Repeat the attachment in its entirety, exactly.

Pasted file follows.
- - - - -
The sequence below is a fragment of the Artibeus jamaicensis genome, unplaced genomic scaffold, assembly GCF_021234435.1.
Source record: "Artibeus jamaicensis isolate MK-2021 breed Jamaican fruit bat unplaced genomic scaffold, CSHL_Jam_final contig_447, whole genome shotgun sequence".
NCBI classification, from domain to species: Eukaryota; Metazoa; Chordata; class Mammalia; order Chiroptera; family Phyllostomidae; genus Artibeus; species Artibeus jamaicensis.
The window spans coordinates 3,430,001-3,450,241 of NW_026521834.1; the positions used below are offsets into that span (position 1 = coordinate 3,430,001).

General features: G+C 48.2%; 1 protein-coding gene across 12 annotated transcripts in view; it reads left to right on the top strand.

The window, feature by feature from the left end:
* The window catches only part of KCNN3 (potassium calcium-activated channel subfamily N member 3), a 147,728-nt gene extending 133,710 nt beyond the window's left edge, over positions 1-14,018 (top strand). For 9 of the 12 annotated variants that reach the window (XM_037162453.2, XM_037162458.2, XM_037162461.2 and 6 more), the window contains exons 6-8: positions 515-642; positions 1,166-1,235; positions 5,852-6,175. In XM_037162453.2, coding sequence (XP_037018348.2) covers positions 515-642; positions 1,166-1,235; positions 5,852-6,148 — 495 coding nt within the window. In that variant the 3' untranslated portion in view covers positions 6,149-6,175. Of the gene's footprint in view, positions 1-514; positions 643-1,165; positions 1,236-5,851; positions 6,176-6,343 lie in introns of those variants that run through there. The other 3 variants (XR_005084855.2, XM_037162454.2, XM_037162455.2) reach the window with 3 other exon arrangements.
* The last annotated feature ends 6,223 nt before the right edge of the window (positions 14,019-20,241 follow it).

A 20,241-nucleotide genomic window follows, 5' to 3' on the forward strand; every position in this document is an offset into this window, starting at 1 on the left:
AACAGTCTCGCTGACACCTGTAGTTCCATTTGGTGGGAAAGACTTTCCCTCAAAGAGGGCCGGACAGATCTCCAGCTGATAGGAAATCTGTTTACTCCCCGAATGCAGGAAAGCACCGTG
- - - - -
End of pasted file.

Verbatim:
The sequence below is a fragment of the Artibeus jamaicensis genome, unplaced genomic scaffold, assembly GCF_021234435.1.
Source record: "Artibeus jamaicensis isolate MK-2021 breed Jamaican fruit bat unplaced genomic scaffold, CSHL_Jam_final contig_447, whole genome shotgun sequence".
NCBI classification, from domain to species: Eukaryota; Metazoa; Chordata; class Mammalia; order Chiroptera; family Phyllostomidae; genus Artibeus; species Artibeus jamaicensis.
The window spans coordinates 3,430,001-3,450,241 of NW_026521834.1; the positions used below are offsets into that span (position 1 = coordinate 3,430,001).

General features: G+C 48.2%; 1 protein-coding gene across 12 annotated transcripts in view; it reads left to right on the top strand.

The window, feature by feature from the left end:
* The window catches only part of KCNN3 (potassium calcium-activated channel subfamily N member 3), a 147,728-nt gene extending 133,710 nt beyond the window's left edge, over positions 1-14,018 (top strand). For 9 of the 12 annotated variants that reach the window (XM_037162453.2, XM_037162458.2, XM_037162461.2 and 6 more), the window contains exons 6-8: positions 515-642; positions 1,166-1,235; positions 5,852-6,175. In XM_037162453.2, coding sequence (XP_037018348.2) covers positions 515-642; positions 1,166-1,235; positions 5,852-6,148 — 495 coding nt within the window. In that variant the 3' untranslated portion in view covers positions 6,149-6,175. Of the gene's footprint in view, positions 1-514; positions 643-1,165; positions 1,236-5,851; positions 6,176-6,343 lie in introns of those variants that run through there. The other 3 variants (XR_005084855.2, XM_037162454.2, XM_037162455.2) reach the window with 3 other exon arrangements.
* The last annotated feature ends 6,223 nt before the right edge of the window (positions 14,019-20,241 follow it).

A 20,241-nucleotide genomic window follows, 5' to 3' on the forward strand; every position in this document is an offset into this window, starting at 1 on the left:
AACAGTCTCGCTGACACCTGTAGTTCCATTTGGTGGGAAAGACTTTCCCTCAAAGAGGGCCGGACAGATCTCCAGCTGATAGGAAATCTGTTTACTCCCCGAATGCAGGAAAGCACCGTG